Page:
Ford focuses on the fidgety set
Monday, June 24, 2002
Ford asked "Town Car Executives" -- seniors -- to suggest improvements.
When Ford Motor Co. redesigned its luxury flagship Lincoln Town Car, it added a giant trunk, two speedometers, and stand-up hood ornament, which doubles as a parking target.
Not surprisingly, Ford got the idea from focus groups, but not Generation X and Generation Y types -- the young, trendy buyers obsessed with sleek styling. It went to the great mass of forgotten trendsetters: seniors.
Who better than the seniors, dubbed the "Town Car Executive" by Ford, to suggest improvements, said Jeff Ziegler, Town Car's chief program engineer.
"The Town Car executives know exactly what they like about the car and where it can be improved," he said. "They held our feet to the fire to deliver the changes that mattered most to them."
Ford also realized that with a price tag of more than $55,000, Town Car buyers were not willing to sacrifice comfort.
Indeed, Ford's luxury tank also has a new frame, improved airbags, 20% larger gloveboxes, 60% brighter headlamps, plus extra leg and hip room apparently superior to that of the Cadillac DeVille and Lexus LS430.
For those with Coke-bottle glasses, the car's speedometers come with a regular and digital version for better visibility. The digital feature can also be programmed in English or metric units to make travelling between Canada and the United States a snap.
So Ford also installed eight way power adjustable seats and power lumbar support for those septuagenarians with bad backs.
In a panic stop, a new brake feature automatically supplies full braking power even if the driver can't put enough pressure on the pedal to start the anti-lock braking system.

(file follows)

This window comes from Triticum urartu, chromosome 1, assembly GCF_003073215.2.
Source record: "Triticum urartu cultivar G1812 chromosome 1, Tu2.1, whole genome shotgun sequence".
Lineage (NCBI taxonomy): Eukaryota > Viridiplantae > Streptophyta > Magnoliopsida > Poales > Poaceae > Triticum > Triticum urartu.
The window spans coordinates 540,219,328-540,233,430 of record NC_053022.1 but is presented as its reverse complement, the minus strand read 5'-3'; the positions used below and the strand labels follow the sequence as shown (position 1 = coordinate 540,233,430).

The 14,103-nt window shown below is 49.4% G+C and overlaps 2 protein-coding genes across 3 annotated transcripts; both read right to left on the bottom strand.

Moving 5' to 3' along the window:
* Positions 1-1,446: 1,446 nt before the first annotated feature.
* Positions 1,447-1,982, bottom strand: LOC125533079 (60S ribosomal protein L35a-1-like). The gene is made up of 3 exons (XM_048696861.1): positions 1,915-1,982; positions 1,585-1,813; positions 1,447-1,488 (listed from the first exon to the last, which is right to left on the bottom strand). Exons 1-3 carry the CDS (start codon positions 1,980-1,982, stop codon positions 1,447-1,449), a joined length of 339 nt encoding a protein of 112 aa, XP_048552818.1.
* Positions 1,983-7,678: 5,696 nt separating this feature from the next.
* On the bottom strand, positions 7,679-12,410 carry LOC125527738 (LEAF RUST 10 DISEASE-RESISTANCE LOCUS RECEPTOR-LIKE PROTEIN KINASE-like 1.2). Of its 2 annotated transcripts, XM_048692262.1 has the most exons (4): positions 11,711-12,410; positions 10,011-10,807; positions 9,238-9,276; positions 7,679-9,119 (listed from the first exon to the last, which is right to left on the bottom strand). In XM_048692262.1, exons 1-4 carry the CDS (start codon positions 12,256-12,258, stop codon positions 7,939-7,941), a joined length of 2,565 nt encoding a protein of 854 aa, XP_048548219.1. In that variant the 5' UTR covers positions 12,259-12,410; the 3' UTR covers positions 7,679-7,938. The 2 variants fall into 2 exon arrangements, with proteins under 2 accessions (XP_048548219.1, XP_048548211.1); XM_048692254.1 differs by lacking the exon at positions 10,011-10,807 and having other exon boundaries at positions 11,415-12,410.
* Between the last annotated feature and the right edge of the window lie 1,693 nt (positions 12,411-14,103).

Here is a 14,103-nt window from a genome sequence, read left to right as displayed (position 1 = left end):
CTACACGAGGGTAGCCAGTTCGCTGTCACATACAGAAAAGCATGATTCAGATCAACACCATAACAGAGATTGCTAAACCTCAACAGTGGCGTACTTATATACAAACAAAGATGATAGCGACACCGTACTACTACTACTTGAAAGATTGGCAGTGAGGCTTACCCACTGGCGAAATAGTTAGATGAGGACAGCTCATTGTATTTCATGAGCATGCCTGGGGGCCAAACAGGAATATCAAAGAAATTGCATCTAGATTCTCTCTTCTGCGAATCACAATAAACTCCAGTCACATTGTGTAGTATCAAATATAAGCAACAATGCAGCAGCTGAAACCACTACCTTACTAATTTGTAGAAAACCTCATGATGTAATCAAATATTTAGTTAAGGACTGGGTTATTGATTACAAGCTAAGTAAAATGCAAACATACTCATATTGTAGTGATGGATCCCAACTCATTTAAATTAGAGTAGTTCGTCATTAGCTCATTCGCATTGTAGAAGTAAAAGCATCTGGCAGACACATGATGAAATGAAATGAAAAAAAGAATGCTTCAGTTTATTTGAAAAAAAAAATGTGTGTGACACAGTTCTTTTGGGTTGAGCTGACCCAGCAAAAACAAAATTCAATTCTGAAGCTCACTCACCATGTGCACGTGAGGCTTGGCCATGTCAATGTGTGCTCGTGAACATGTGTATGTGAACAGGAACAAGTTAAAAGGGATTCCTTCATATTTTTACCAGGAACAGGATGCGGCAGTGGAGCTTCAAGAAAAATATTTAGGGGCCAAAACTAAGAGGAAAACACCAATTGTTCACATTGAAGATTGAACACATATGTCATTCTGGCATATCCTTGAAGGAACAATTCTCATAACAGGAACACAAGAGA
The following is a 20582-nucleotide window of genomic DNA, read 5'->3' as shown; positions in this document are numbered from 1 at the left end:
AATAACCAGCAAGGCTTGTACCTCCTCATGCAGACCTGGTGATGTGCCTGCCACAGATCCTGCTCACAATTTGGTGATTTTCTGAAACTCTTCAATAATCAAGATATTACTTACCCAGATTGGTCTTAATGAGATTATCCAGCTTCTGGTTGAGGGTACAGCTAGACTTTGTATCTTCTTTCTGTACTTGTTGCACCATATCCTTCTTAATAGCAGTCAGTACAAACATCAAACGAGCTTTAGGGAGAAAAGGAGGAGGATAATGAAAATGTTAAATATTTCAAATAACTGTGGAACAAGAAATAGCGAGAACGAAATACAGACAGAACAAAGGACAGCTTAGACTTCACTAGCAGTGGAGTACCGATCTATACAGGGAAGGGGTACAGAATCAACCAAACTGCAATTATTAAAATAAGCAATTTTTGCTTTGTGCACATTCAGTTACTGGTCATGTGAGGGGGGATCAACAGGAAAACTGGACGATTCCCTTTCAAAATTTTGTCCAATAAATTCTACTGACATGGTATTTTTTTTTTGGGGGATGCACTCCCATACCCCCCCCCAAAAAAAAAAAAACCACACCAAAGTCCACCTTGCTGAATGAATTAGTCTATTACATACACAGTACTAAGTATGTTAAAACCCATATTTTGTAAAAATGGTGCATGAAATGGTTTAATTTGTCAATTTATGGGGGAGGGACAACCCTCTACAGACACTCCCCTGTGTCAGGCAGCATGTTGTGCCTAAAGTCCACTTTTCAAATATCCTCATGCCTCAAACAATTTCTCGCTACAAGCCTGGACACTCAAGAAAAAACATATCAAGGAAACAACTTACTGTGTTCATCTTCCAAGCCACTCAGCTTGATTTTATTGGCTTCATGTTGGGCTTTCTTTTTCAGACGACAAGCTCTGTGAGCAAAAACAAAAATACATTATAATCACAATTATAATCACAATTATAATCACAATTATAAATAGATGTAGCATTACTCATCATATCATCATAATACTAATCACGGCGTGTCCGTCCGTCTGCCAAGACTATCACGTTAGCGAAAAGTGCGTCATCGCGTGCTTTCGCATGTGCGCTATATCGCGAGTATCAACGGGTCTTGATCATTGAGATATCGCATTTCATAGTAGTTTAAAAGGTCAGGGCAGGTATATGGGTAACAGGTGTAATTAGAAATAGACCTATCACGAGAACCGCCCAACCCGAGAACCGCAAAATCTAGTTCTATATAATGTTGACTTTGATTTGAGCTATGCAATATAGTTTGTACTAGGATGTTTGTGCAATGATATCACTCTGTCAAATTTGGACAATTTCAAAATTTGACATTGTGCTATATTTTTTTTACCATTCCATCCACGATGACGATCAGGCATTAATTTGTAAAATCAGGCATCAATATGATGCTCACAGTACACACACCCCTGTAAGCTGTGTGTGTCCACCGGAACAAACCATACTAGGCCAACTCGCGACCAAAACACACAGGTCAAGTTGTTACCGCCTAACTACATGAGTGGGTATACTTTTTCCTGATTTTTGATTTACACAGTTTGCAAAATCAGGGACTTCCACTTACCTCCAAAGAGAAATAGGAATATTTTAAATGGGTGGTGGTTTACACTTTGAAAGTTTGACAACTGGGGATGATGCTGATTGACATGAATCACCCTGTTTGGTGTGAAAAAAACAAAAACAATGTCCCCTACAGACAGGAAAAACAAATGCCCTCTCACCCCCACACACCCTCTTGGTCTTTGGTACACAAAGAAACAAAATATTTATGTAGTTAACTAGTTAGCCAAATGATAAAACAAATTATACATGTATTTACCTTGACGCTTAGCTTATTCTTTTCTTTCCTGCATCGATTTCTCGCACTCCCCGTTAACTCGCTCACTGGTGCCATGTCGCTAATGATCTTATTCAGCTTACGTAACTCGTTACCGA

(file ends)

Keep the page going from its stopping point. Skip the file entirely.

Focusing on what buyers want is the reason Town Car customers are loyal. Repeat buyers account for more than half of new clientele, the company says.
Such loyalty is crucial as the carmaker tries to revitalize the brand by broadening its appeal to a younger generation with such offerings as the Lincoln Navigator sport-utility vehicle and soon-to-be released Lincoln Aviator.
Lincoln sales in the key U.S. market were down 23% in May from a year ago while year-to-date sales fell 16.6% to 58,402 from 70,032 a year earlier.
Christian Nadeau, Lincoln's brand manager in Oakville, Ont., said the challenge is to win over a wider customer base while keeping older buyers.
However, that may be tough since the market for Lincoln's Town Car continues to shrink, according to Matt Collins, an auto analyst at Edward Jones in St. Louis, Mo. "The real problem is the younger generation couldn't care less about Lincoln," he said. "There is no loyalty in the younger generation."